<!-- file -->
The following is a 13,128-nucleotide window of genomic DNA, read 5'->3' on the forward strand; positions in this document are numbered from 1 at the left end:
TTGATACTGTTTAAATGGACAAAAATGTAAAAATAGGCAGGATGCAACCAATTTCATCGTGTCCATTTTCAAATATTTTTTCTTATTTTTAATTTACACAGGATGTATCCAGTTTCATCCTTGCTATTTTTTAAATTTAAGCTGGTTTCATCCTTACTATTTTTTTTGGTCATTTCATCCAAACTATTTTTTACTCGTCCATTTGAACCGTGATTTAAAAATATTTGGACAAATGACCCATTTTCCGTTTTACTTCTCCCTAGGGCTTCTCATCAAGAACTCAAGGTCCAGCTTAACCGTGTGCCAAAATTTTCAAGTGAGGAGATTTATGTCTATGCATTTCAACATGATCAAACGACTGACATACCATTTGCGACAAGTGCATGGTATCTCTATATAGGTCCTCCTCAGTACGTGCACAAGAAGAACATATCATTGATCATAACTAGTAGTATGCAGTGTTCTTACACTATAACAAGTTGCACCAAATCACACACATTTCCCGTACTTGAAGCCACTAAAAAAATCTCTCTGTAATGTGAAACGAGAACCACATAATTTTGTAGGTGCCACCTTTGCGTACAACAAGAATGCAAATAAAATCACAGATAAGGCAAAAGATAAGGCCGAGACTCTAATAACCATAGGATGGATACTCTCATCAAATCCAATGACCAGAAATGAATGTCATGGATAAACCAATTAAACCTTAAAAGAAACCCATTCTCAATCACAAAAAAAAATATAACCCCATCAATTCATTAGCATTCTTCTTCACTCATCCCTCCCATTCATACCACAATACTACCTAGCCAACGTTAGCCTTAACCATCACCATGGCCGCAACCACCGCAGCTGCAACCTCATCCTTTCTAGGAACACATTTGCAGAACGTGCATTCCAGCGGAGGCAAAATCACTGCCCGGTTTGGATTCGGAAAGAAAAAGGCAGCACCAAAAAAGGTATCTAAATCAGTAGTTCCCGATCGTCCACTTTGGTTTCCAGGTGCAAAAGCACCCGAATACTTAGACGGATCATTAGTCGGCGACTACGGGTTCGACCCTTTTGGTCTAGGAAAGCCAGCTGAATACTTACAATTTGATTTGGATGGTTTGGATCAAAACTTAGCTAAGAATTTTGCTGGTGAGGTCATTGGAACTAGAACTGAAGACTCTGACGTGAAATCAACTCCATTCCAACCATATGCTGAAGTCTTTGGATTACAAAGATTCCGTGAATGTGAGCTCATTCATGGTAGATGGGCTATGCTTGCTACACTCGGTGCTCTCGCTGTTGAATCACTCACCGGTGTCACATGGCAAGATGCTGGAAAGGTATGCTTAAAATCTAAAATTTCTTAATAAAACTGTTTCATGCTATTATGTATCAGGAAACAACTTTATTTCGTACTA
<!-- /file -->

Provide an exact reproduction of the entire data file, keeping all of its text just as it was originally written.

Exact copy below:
The following is a 13,128-nucleotide window of genomic DNA, read 5'->3' on the forward strand; positions in this document are numbered from 1 at the left end:
TTGATACTGTTTAAATGGACAAAAATGTAAAAATAGGCAGGATGCAACCAATTTCATCGTGTCCATTTTCAAATATTTTTTCTTATTTTTAATTTACACAGGATGTATCCAGTTTCATCCTTGCTATTTTTTAAATTTAAGCTGGTTTCATCCTTACTATTTTTTTTGGTCATTTCATCCAAACTATTTTTTACTCGTCCATTTGAACCGTGATTTAAAAATATTTGGACAAATGACCCATTTTCCGTTTTACTTCTCCCTAGGGCTTCTCATCAAGAACTCAAGGTCCAGCTTAACCGTGTGCCAAAATTTTCAAGTGAGGAGATTTATGTCTATGCATTTCAACATGATCAAACGACTGACATACCATTTGCGACAAGTGCATGGTATCTCTATATAGGTCCTCCTCAGTACGTGCACAAGAAGAACATATCATTGATCATAACTAGTAGTATGCAGTGTTCTTACACTATAACAAGTTGCACCAAATCACACACATTTCCCGTACTTGAAGCCACTAAAAAAATCTCTCTGTAATGTGAAACGAGAACCACATAATTTTGTAGGTGCCACCTTTGCGTACAACAAGAATGCAAATAAAATCACAGATAAGGCAAAAGATAAGGCCGAGACTCTAATAACCATAGGATGGATACTCTCATCAAATCCAATGACCAGAAATGAATGTCATGGATAAACCAATTAAACCTTAAAAGAAACCCATTCTCAATCACAAAAAAAAATATAACCCCATCAATTCATTAGCATTCTTCTTCACTCATCCCTCCCATTCATACCACAATACTACCTAGCCAACGTTAGCCTTAACCATCACCATGGCCGCAACCACCGCAGCTGCAACCTCATCCTTTCTAGGAACACATTTGCAGAACGTGCATTCCAGCGGAGGCAAAATCACTGCCCGGTTTGGATTCGGAAAGAAAAAGGCAGCACCAAAAAAGGTATCTAAATCAGTAGTTCCCGATCGTCCACTTTGGTTTCCAGGTGCAAAAGCACCCGAATACTTAGACGGATCATTAGTCGGCGACTACGGGTTCGACCCTTTTGGTCTAGGAAAGCCAGCTGAATACTTACAATTTGATTTGGATGGTTTGGATCAAAACTTAGCTAAGAATTTTGCTGGTGAGGTCATTGGAACTAGAACTGAAGACTCTGACGTGAAATCAACTCCATTCCAACCATATGCTGAAGTCTTTGGATTACAAAGATTCCGTGAATGTGAGCTCATTCATGGTAGATGGGCTATGCTTGCTACACTCGGTGCTCTCGCTGTTGAATCACTCACCGGTGTCACATGGCAAGATGCTGGAAAGGTATGCTTAAAATCTAAAATTTCTTAATAAAACTGTTTCATGCTATTATGTATCAGGAAACAACTTTATTTCGTACTA